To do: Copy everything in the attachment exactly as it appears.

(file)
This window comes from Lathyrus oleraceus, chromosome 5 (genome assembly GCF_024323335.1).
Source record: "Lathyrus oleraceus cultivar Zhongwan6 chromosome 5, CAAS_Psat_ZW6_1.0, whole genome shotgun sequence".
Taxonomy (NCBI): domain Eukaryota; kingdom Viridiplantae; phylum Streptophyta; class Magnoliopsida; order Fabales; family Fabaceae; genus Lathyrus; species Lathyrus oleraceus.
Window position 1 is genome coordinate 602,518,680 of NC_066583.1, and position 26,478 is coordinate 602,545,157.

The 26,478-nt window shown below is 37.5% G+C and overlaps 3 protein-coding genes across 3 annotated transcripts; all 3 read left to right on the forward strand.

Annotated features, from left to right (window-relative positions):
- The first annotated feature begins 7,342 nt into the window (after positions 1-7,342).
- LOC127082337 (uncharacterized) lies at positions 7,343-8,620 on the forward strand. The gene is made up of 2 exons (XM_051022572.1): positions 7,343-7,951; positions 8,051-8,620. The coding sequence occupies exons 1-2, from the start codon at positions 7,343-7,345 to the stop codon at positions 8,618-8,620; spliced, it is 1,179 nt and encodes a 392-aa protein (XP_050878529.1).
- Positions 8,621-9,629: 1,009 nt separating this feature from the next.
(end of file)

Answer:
This window comes from Lathyrus oleraceus, chromosome 5 (genome assembly GCF_024323335.1).
Source record: "Lathyrus oleraceus cultivar Zhongwan6 chromosome 5, CAAS_Psat_ZW6_1.0, whole genome shotgun sequence".
Taxonomy (NCBI): domain Eukaryota; kingdom Viridiplantae; phylum Streptophyta; class Magnoliopsida; order Fabales; family Fabaceae; genus Lathyrus; species Lathyrus oleraceus.
Window position 1 is genome coordinate 602,518,680 of NC_066583.1, and position 26,478 is coordinate 602,545,157.

The 26,478-nt window shown below is 37.5% G+C and overlaps 3 protein-coding genes across 3 annotated transcripts; all 3 read left to right on the forward strand.

Annotated features, from left to right (window-relative positions):
- The first annotated feature begins 7,342 nt into the window (after positions 1-7,342).
- LOC127082337 (uncharacterized) lies at positions 7,343-8,620 on the forward strand. The gene is made up of 2 exons (XM_051022572.1): positions 7,343-7,951; positions 8,051-8,620. The coding sequence occupies exons 1-2, from the start codon at positions 7,343-7,345 to the stop codon at positions 8,618-8,620; spliced, it is 1,179 nt and encodes a 392-aa protein (XP_050878529.1).
- Positions 8,621-9,629: 1,009 nt separating this feature from the next.